Figure 3 shows a validation measurement performed on a sample composed of 1.05-μm polystyrene spheres (Bangslabs, Fishers, Indiana). The experimental curve is shown with a theoretical curve for a quasi-monodisperse distribution of 1.05-μm particles with 5% size dispersion, averaged over 4deg . This curve was found to give the best fit to the data (calculations using a modified version of the program described by Bohren and Huffmann24). This suggests that the angular resolution of the goniometer is around 4deg , slightly worse than expected. In addition, the phase function also indicates evidence of residual reflections at large angles. Slight aggregation of the microspheres was observed using a microscope, which could also contribute to differences between the measured and the expected phase functions.

Fig. 3

Phase function measured with a diode laser at 670nm for 1.05-μm polystyrene particles suspended in water. Also shown is the theoretical curve for a size dispersion of 5% averaged over 4°.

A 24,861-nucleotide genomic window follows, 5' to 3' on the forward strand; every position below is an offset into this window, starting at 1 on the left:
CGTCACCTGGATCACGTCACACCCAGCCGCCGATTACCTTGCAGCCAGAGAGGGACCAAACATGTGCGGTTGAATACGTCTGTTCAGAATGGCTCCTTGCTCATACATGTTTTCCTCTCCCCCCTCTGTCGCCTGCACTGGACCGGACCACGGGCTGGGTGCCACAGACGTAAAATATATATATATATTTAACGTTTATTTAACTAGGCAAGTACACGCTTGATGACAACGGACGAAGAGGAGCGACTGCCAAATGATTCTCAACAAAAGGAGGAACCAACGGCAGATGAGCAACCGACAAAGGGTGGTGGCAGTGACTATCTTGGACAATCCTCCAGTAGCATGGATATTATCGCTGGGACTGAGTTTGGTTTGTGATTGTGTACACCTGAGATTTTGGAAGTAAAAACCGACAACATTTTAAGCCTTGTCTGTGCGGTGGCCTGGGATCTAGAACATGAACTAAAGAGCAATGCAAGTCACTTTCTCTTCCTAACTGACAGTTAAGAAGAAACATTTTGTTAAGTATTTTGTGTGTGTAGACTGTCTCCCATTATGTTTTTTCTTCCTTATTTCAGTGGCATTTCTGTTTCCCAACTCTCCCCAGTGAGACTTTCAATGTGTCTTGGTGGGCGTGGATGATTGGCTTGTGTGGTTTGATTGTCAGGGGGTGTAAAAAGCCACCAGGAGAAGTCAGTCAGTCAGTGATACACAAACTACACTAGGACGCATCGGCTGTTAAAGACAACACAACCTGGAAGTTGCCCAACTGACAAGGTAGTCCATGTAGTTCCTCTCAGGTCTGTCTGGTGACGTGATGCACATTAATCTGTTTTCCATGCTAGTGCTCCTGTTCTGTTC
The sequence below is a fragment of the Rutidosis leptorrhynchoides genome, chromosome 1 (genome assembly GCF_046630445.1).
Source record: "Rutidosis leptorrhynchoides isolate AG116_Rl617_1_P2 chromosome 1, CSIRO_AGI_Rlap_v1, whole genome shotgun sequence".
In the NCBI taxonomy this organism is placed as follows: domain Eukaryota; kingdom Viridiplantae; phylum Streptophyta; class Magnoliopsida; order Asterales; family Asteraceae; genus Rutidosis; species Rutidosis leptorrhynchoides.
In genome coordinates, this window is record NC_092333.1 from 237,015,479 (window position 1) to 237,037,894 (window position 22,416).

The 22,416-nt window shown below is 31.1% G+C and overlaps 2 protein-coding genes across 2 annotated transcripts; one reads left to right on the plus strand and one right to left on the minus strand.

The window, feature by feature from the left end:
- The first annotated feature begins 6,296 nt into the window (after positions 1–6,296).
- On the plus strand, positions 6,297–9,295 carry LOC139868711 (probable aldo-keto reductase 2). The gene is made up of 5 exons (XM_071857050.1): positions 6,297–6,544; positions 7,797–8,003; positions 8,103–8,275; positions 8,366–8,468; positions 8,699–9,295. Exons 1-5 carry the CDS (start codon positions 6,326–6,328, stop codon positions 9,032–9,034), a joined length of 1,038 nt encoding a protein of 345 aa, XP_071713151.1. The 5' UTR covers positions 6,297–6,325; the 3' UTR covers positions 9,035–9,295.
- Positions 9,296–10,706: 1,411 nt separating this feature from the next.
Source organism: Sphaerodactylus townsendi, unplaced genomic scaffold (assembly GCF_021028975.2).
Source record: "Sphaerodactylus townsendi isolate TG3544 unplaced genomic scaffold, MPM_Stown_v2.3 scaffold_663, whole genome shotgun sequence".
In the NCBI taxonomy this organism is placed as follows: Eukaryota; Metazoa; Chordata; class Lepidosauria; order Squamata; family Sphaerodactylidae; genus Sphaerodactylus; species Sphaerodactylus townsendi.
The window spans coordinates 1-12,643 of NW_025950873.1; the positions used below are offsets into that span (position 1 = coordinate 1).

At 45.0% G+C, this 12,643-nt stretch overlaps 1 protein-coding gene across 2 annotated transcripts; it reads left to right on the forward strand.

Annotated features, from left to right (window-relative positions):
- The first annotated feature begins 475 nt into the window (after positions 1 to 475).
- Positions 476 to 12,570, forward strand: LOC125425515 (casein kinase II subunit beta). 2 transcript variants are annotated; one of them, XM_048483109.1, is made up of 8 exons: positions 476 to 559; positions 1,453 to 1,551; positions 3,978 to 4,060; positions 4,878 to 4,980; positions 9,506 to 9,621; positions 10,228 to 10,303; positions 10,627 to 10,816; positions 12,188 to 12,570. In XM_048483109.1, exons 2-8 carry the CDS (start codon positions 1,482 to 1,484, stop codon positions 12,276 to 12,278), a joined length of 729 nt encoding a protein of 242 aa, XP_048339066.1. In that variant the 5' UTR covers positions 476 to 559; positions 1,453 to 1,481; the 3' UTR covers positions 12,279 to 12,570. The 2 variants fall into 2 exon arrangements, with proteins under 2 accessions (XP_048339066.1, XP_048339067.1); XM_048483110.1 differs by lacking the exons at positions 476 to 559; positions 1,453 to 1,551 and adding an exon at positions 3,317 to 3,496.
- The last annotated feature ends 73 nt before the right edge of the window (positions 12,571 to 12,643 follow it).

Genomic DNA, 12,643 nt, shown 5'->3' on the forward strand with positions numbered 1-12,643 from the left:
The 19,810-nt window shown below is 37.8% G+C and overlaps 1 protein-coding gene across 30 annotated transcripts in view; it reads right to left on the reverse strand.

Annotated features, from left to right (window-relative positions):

Figure 4 shows the measurement of the phase function for the brain phantom at 670nm and Fig. 5 shows the measurement for the liver phantom at 635nm . Also shown are the Mie scattering calculations for each mixture, and the real tissue phase functions of adult brain white matter and liver measured respectively by Van der Zee and Marchesini. In both cases, the agreement between the phantom and the Mie curves is very good, which are also shown to be very good approximations for the real tissue phase functions.

Fig. 4

Plot of the phase functions of adult brain white matter measured at 670nm . Open squares: phantom (composition of the phantom in Table 1); black squares: phase function measured by Van der Zee 11; line: theoretical phase function for the phantom, obtained from Eq. 7.


Fig. 5

Plot of the phase functions of liver measured at 635nm . Open squares: phantom (composition of the phantom in Table 1); black squares: phase function measured by Marchesini 12; line: theoretical phase function for the phantom, obtained from Eq. 7.


The excellent agreement observed in Figs. 4 and 5 should not be surprising despite the lesser agreement exhibited in Fig. 3. The phase function of Fig. 3 has salient features demanding high angular resolution in the measurements, while those in Figs. 4 and 5 are monotonic, requiring much lower angular resolution.